Oklahoma State benefactor T. Boone Pickens' hedge funds take hit 

A couple of days after Brad Henry and Mick Cornett endorsed the "Pickens Plan," the wind came out of T. Boone Pickens' sails last week.

T. Boone saw his hedge funds that focus on energy stocks drop nearly 30 percent while a smaller, commodity-based fund was off 84 percent, according to a Sept. 24 article in The Wall Street Journal. All told, the funds lost $1 billion this year, including $270 million in personal losses.

"That is a function of losing our ass," T. Boone told Reuters.

For the record, Chicken-Fried News reported the 1951 OSU grad already bet his keister that Oklahoma State University would start winning after giving a $165 million gift to the university's athletic program two years ago. If you're keeping score, that's one bet on his posterior and a second reference of losing it.

What does all this mean for OSU's major campus projects that are tied to Pickens? The Tulsa World reported school officials would not release updated numbers on their Pickens-managed fund, which is for facilities construction.

"Boone Pickens has been generous to OSU and we are very grateful," University spokesman Gary Shutt told the World. "Our university has benefited from his gifts to both athletics and academics.

"Athletics' investment in BP Capital (Pickens' investment company) has experienced a tough third quarter. Even so, work on the (football stadium's) West End Zone project continues without delay and remains on target for completion next summer. We continue to prepare the 80-acre site for the Athletic Village. Construction of the new $50 million Sherman Smith Indoor Athletic Center will begin when the economic climate improves."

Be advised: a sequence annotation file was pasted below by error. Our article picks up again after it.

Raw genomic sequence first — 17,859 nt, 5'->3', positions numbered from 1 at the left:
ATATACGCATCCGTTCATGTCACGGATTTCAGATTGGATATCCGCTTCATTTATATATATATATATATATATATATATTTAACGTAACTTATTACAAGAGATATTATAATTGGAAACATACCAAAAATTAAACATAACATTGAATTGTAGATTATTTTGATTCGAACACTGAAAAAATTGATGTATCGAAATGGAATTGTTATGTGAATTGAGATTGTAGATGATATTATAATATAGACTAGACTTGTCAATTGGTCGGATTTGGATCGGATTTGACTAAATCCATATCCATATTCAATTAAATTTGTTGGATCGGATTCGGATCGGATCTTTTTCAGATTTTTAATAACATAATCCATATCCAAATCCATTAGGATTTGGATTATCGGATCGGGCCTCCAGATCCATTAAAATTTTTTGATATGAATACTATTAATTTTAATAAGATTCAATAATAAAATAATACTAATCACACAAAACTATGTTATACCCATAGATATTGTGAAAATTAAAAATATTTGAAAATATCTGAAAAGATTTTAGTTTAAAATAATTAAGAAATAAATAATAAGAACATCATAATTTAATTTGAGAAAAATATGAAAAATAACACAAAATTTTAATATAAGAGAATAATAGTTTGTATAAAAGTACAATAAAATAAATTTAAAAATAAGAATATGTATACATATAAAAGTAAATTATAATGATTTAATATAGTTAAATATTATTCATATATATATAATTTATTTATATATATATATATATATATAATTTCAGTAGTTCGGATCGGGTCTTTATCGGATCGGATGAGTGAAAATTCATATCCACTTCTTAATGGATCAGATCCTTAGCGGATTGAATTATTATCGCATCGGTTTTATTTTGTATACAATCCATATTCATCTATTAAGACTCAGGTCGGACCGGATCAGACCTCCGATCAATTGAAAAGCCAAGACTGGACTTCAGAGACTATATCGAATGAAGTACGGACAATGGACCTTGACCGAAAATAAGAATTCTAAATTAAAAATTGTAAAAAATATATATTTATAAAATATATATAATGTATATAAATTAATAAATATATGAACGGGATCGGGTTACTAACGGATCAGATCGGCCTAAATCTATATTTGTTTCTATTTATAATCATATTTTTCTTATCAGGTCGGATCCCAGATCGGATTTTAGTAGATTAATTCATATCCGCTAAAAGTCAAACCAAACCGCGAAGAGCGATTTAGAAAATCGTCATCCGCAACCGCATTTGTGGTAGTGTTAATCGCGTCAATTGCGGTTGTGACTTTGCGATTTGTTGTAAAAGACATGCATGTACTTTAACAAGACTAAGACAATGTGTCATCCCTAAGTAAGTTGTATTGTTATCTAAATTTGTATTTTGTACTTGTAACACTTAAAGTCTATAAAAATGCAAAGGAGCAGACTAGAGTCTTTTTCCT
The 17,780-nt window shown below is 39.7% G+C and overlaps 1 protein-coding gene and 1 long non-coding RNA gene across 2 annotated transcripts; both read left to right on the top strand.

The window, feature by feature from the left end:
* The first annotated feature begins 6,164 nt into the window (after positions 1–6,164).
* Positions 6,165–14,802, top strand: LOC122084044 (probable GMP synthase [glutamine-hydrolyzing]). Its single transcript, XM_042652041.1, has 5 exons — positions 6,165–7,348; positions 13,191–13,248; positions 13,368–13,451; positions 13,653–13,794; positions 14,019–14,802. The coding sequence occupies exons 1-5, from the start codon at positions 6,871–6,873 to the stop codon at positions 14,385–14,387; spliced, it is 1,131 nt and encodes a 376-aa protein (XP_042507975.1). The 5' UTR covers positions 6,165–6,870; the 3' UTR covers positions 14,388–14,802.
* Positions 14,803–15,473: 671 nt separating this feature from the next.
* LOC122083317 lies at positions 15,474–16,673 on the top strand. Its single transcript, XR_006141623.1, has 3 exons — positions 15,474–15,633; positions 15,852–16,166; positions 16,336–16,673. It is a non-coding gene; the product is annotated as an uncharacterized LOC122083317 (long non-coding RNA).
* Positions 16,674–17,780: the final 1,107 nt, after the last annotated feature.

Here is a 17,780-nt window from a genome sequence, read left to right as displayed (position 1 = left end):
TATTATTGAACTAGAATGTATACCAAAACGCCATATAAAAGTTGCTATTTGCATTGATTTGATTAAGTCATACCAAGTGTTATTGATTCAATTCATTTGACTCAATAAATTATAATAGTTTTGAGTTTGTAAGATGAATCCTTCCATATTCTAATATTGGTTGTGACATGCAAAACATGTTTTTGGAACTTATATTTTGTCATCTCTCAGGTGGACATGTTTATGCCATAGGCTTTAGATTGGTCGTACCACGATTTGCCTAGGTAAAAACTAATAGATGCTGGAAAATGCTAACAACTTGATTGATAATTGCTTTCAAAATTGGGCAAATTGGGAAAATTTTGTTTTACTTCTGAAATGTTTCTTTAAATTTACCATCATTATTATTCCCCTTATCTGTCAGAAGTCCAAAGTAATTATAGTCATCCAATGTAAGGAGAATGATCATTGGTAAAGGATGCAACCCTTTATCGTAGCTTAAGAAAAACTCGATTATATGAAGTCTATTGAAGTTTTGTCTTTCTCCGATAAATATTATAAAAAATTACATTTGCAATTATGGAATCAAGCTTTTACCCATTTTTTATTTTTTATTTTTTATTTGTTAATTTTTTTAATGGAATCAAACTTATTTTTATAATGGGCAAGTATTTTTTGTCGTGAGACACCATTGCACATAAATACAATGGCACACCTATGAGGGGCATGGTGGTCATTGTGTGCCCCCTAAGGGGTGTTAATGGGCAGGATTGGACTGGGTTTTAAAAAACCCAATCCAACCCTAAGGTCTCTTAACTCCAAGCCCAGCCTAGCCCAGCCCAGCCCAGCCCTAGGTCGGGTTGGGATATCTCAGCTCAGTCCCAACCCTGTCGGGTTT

Beyond Shutt's released statement, OSU kept their mouth relatively "¦ well "¦ shut. Cowboy athletic director Mike Holder wouldn't talk about the current total of the fund or the Athletic Village's future. A year ago, Holder told the World the fund was worth "around $300 million. We've grown about $100 million in less than two years."

However, Holder has said OSU won't proceed with Village construction projects until surpassing $400 million "or if our athletic development team can raise significantly more money."

Pickens, author of "The First Billion is the Hardest," is trying to remain upbeat about his firm's prospects.

"It's my toughest run in 10 years," the Holdenville native told the Journal. "We missed the turn in the market, there's nothing fun about it."

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